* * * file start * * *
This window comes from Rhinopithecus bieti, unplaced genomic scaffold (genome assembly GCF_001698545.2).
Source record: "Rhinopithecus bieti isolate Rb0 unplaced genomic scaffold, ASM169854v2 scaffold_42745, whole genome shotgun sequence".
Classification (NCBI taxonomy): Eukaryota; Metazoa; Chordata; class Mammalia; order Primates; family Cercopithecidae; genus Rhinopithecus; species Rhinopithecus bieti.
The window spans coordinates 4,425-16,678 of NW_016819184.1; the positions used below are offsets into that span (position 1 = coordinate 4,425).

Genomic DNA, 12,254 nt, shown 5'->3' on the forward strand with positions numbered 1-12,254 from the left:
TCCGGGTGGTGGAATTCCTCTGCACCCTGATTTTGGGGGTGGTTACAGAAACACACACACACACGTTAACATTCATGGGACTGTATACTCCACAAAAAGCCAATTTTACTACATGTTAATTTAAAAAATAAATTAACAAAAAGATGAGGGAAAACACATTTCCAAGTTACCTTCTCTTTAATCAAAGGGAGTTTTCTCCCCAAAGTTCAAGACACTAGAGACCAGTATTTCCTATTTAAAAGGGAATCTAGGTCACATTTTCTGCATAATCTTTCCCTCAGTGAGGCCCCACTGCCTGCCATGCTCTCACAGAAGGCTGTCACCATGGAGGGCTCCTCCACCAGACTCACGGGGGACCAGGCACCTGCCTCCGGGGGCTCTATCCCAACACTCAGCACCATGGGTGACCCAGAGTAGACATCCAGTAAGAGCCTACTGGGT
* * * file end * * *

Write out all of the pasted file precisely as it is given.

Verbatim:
This window comes from Rhinopithecus bieti, unplaced genomic scaffold (genome assembly GCF_001698545.2).
Source record: "Rhinopithecus bieti isolate Rb0 unplaced genomic scaffold, ASM169854v2 scaffold_42745, whole genome shotgun sequence".
Classification (NCBI taxonomy): Eukaryota; Metazoa; Chordata; class Mammalia; order Primates; family Cercopithecidae; genus Rhinopithecus; species Rhinopithecus bieti.
The window spans coordinates 4,425-16,678 of NW_016819184.1; the positions used below are offsets into that span (position 1 = coordinate 4,425).

Genomic DNA, 12,254 nt, shown 5'->3' on the forward strand with positions numbered 1-12,254 from the left:
TCCGGGTGGTGGAATTCCTCTGCACCCTGATTTTGGGGGTGGTTACAGAAACACACACACACACGTTAACATTCATGGGACTGTATACTCCACAAAAAGCCAATTTTACTACATGTTAATTTAAAAAATAAATTAACAAAAAGATGAGGGAAAACACATTTCCAAGTTACCTTCTCTTTAATCAAAGGGAGTTTTCTCCCCAAAGTTCAAGACACTAGAGACCAGTATTTCCTATTTAAAAGGGAATCTAGGTCACATTTTCTGCATAATCTTTCCCTCAGTGAGGCCCCACTGCCTGCCATGCTCTCACAGAAGGCTGTCACCATGGAGGGCTCCTCCACCAGACTCACGGGGGACCAGGCACCTGCCTCCGGGGGCTCTATCCCAACACTCAGCACCATGGGTGACCCAGAGTAGACATCCAGTAAGAGCCTACTGGGT